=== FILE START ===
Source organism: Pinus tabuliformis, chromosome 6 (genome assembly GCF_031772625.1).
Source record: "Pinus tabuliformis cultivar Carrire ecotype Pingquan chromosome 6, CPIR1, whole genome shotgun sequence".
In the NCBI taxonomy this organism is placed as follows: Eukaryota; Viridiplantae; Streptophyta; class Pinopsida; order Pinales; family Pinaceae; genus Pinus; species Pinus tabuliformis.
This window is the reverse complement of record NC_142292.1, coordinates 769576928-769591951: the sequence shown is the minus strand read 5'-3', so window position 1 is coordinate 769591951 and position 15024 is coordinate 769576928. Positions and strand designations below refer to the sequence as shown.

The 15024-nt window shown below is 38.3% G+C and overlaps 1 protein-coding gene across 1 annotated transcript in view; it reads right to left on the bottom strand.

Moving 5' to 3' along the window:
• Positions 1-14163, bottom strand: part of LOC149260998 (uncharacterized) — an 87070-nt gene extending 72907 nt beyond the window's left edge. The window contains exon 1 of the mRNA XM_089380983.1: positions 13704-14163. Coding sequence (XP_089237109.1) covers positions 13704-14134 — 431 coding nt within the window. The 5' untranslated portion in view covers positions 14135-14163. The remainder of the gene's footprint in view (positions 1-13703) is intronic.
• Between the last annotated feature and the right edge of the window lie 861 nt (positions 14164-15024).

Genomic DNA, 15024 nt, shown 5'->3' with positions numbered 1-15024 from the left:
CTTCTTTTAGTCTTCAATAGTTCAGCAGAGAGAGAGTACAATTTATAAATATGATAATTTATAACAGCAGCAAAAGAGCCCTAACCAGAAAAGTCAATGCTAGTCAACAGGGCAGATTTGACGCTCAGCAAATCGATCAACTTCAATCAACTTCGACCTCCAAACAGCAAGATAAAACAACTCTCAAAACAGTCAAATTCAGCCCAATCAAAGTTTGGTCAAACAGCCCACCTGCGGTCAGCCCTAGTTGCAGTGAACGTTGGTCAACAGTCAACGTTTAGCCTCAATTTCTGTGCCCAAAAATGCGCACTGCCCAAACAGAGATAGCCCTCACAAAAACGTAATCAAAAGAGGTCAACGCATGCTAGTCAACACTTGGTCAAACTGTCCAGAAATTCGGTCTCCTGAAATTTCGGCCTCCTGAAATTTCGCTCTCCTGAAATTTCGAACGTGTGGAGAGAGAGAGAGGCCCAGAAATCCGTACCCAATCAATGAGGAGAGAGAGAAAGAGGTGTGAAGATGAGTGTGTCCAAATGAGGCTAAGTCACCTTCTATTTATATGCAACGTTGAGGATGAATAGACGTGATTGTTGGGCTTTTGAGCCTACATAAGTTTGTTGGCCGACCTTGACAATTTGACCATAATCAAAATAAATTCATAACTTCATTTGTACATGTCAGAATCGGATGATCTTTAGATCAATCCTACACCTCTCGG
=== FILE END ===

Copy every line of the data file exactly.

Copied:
Source organism: Pinus tabuliformis, chromosome 6 (genome assembly GCF_031772625.1).
Source record: "Pinus tabuliformis cultivar Carrire ecotype Pingquan chromosome 6, CPIR1, whole genome shotgun sequence".
In the NCBI taxonomy this organism is placed as follows: Eukaryota; Viridiplantae; Streptophyta; class Pinopsida; order Pinales; family Pinaceae; genus Pinus; species Pinus tabuliformis.
This window is the reverse complement of record NC_142292.1, coordinates 769576928-769591951: the sequence shown is the minus strand read 5'-3', so window position 1 is coordinate 769591951 and position 15024 is coordinate 769576928. Positions and strand designations below refer to the sequence as shown.

The 15024-nt window shown below is 38.3% G+C and overlaps 1 protein-coding gene across 1 annotated transcript in view; it reads right to left on the bottom strand.

Moving 5' to 3' along the window:
• Positions 1-14163, bottom strand: part of LOC149260998 (uncharacterized) — an 87070-nt gene extending 72907 nt beyond the window's left edge. The window contains exon 1 of the mRNA XM_089380983.1: positions 13704-14163. Coding sequence (XP_089237109.1) covers positions 13704-14134 — 431 coding nt within the window. The 5' untranslated portion in view covers positions 14135-14163. The remainder of the gene's footprint in view (positions 1-13703) is intronic.
• Between the last annotated feature and the right edge of the window lie 861 nt (positions 14164-15024).

Genomic DNA, 15024 nt, shown 5'->3' with positions numbered 1-15024 from the left:
CTTCTTTTAGTCTTCAATAGTTCAGCAGAGAGAGAGTACAATTTATAAATATGATAATTTATAACAGCAGCAAAAGAGCCCTAACCAGAAAAGTCAATGCTAGTCAACAGGGCAGATTTGACGCTCAGCAAATCGATCAACTTCAATCAACTTCGACCTCCAAACAGCAAGATAAAACAACTCTCAAAACAGTCAAATTCAGCCCAATCAAAGTTTGGTCAAACAGCCCACCTGCGGTCAGCCCTAGTTGCAGTGAACGTTGGTCAACAGTCAACGTTTAGCCTCAATTTCTGTGCCCAAAAATGCGCACTGCCCAAACAGAGATAGCCCTCACAAAAACGTAATCAAAAGAGGTCAACGCATGCTAGTCAACACTTGGTCAAACTGTCCAGAAATTCGGTCTCCTGAAATTTCGGCCTCCTGAAATTTCGCTCTCCTGAAATTTCGAACGTGTGGAGAGAGAGAGAGGCCCAGAAATCCGTACCCAATCAATGAGGAGAGAGAGAAAGAGGTGTGAAGATGAGTGTGTCCAAATGAGGCTAAGTCACCTTCTATTTATATGCAACGTTGAGGATGAATAGACGTGATTGTTGGGCTTTTGAGCCTACATAAGTTTGTTGGCCGACCTTGACAATTTGACCATAATCAAAATAAATTCATAACTTCATTTGTACATGTCAGAATCGGATGATCTTTAGATCAATCCTACACCTCTCGG